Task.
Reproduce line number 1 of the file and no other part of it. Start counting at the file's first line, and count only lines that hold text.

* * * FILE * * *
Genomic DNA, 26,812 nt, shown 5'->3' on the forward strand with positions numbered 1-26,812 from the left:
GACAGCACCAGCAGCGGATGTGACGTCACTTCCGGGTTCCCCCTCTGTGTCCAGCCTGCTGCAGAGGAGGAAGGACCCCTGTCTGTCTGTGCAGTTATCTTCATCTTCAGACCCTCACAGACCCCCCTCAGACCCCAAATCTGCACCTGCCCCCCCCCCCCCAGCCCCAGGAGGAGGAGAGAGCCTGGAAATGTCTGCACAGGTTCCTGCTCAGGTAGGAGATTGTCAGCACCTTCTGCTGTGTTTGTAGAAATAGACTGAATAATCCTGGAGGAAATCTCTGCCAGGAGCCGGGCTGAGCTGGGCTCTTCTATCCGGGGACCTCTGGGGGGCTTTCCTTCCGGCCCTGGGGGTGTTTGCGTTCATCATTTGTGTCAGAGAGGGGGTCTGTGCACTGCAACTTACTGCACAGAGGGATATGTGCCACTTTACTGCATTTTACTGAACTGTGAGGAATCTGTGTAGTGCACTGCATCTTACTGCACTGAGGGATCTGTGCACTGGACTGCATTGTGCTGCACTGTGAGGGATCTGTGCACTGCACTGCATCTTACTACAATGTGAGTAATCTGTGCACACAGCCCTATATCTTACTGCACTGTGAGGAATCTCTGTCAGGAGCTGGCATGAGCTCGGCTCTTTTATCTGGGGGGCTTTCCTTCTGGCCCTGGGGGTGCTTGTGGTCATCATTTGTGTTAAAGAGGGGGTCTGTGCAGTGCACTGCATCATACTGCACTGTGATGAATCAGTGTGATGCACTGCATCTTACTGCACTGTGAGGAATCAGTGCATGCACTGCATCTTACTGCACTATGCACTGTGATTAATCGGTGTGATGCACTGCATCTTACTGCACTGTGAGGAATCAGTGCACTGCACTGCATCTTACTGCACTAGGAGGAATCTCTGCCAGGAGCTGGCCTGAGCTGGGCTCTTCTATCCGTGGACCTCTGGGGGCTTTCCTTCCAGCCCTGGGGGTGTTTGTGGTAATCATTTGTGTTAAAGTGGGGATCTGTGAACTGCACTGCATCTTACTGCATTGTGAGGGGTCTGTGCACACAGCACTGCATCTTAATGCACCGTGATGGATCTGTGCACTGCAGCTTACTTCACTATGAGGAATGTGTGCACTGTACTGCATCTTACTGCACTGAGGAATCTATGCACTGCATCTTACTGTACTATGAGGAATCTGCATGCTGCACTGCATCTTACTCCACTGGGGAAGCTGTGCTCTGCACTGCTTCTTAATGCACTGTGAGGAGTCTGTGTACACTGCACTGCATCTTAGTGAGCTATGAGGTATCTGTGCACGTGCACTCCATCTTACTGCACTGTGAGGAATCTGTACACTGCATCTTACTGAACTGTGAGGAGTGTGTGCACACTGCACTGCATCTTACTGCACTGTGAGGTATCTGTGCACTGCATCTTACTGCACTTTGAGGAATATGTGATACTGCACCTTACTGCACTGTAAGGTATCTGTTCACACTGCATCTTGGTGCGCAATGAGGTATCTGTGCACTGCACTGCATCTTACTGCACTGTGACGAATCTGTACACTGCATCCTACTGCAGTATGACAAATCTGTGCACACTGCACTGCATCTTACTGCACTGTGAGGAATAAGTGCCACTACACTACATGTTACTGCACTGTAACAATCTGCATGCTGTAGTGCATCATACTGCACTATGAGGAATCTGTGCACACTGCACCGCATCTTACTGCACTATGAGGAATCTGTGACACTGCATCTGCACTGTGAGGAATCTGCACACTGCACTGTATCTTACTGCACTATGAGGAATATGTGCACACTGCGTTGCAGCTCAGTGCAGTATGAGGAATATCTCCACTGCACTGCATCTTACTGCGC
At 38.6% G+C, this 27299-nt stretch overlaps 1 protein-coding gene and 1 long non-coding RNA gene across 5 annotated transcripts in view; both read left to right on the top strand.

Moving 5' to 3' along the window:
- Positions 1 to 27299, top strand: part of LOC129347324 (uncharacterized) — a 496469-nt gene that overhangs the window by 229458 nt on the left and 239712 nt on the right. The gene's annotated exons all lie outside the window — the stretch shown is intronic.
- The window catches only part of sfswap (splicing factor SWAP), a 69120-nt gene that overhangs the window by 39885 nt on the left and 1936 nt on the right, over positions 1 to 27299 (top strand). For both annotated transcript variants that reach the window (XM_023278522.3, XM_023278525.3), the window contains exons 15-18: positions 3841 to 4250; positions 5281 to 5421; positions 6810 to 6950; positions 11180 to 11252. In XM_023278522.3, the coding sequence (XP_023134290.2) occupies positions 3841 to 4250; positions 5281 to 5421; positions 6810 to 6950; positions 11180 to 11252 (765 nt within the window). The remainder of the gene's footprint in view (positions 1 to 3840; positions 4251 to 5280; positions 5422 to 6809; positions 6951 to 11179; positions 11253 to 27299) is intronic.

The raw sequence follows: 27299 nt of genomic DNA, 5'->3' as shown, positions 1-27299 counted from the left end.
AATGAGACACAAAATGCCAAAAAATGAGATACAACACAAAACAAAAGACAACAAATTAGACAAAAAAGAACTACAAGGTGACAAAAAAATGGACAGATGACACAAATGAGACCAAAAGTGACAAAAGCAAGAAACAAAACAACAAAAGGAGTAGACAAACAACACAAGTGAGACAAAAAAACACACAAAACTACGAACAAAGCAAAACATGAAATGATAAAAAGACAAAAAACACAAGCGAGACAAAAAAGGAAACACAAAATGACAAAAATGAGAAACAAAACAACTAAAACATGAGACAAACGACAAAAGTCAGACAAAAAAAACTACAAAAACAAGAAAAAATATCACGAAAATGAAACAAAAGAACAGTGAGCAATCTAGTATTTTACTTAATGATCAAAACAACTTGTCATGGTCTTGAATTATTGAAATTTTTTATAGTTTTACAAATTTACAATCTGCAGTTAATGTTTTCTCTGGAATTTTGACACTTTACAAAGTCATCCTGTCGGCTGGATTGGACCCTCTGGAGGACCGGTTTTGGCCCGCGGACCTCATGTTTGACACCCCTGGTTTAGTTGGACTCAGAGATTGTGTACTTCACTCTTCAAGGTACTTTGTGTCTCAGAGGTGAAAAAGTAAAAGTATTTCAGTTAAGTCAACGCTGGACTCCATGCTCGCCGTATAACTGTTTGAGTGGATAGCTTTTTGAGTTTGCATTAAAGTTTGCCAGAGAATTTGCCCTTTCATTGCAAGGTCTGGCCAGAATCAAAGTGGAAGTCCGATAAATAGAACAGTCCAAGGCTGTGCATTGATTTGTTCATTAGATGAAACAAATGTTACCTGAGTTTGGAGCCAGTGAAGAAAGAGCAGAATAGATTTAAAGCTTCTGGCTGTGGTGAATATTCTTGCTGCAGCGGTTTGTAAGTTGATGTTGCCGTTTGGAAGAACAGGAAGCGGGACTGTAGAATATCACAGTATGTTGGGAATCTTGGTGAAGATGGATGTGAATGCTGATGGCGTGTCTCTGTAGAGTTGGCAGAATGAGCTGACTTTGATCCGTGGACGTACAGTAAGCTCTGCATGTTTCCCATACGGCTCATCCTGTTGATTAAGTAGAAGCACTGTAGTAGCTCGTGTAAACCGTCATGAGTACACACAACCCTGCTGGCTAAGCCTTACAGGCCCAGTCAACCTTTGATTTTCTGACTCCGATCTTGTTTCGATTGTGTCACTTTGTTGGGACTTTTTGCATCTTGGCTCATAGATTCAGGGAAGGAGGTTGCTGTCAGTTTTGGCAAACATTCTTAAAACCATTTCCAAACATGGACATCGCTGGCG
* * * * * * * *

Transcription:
Genomic DNA, 26,812 nt, shown 5'->3' on the forward strand with positions numbered 1-26,812 from the left: